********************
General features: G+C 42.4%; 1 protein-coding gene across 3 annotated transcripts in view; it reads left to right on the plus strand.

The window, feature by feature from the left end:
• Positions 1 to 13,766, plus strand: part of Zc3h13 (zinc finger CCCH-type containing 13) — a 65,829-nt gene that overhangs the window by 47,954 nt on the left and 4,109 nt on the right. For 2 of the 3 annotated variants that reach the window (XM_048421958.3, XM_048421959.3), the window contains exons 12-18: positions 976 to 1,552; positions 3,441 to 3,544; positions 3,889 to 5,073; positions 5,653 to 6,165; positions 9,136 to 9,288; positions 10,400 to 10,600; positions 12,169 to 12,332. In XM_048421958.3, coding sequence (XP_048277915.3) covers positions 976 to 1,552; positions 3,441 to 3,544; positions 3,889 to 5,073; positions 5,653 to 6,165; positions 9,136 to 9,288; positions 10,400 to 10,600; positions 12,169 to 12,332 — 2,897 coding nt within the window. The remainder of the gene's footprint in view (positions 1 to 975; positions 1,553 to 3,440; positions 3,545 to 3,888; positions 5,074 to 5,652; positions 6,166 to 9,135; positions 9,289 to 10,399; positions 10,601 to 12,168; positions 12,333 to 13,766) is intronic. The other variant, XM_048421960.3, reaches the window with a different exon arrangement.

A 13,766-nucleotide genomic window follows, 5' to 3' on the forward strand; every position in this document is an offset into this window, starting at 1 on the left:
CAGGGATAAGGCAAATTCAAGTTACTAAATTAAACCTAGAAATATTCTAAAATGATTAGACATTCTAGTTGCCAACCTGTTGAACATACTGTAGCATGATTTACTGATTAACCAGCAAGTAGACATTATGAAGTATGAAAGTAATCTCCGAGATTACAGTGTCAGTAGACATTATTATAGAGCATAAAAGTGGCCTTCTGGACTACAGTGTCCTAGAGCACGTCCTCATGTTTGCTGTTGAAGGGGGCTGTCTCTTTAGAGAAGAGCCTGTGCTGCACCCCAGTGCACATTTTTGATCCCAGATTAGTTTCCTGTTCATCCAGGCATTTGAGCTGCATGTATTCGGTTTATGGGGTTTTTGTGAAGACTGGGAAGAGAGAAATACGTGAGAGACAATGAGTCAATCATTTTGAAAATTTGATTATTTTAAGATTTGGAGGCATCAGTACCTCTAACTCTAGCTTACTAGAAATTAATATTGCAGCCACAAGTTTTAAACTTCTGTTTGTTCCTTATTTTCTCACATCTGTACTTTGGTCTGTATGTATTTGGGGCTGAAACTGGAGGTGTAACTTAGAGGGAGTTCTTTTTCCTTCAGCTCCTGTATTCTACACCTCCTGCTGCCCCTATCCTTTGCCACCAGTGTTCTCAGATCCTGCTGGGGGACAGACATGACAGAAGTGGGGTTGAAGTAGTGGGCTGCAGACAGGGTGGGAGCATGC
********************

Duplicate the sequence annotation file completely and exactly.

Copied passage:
General features: G+C 42.4%; 1 protein-coding gene across 3 annotated transcripts in view; it reads left to right on the plus strand.

The window, feature by feature from the left end:
• Positions 1 to 13,766, plus strand: part of Zc3h13 (zinc finger CCCH-type containing 13) — a 65,829-nt gene that overhangs the window by 47,954 nt on the left and 4,109 nt on the right. For 2 of the 3 annotated variants that reach the window (XM_048421958.3, XM_048421959.3), the window contains exons 12-18: positions 976 to 1,552; positions 3,441 to 3,544; positions 3,889 to 5,073; positions 5,653 to 6,165; positions 9,136 to 9,288; positions 10,400 to 10,600; positions 12,169 to 12,332. In XM_048421958.3, coding sequence (XP_048277915.3) covers positions 976 to 1,552; positions 3,441 to 3,544; positions 3,889 to 5,073; positions 5,653 to 6,165; positions 9,136 to 9,288; positions 10,400 to 10,600; positions 12,169 to 12,332 — 2,897 coding nt within the window. The remainder of the gene's footprint in view (positions 1 to 975; positions 1,553 to 3,440; positions 3,545 to 3,888; positions 5,074 to 5,652; positions 6,166 to 9,135; positions 9,289 to 10,399; positions 10,601 to 12,168; positions 12,333 to 13,766) is intronic. The other variant, XM_048421960.3, reaches the window with a different exon arrangement.

A 13,766-nucleotide genomic window follows, 5' to 3' on the forward strand; every position in this document is an offset into this window, starting at 1 on the left:
CAGGGATAAGGCAAATTCAAGTTACTAAATTAAACCTAGAAATATTCTAAAATGATTAGACATTCTAGTTGCCAACCTGTTGAACATACTGTAGCATGATTTACTGATTAACCAGCAAGTAGACATTATGAAGTATGAAAGTAATCTCCGAGATTACAGTGTCAGTAGACATTATTATAGAGCATAAAAGTGGCCTTCTGGACTACAGTGTCCTAGAGCACGTCCTCATGTTTGCTGTTGAAGGGGGCTGTCTCTTTAGAGAAGAGCCTGTGCTGCACCCCAGTGCACATTTTTGATCCCAGATTAGTTTCCTGTTCATCCAGGCATTTGAGCTGCATGTATTCGGTTTATGGGGTTTTTGTGAAGACTGGGAAGAGAGAAATACGTGAGAGACAATGAGTCAATCATTTTGAAAATTTGATTATTTTAAGATTTGGAGGCATCAGTACCTCTAACTCTAGCTTACTAGAAATTAATATTGCAGCCACAAGTTTTAAACTTCTGTTTGTTCCTTATTTTCTCACATCTGTACTTTGGTCTGTATGTATTTGGGGCTGAAACTGGAGGTGTAACTTAGAGGGAGTTCTTTTTCCTTCAGCTCCTGTATTCTACACCTCCTGCTGCCCCTATCCTTTGCCACCAGTGTTCTCAGATCCTGCTGGGGGACAGACATGACAGAAGTGGGGTTGAAGTAGTGGGCTGCAGACAGGGTGGGAGCATGC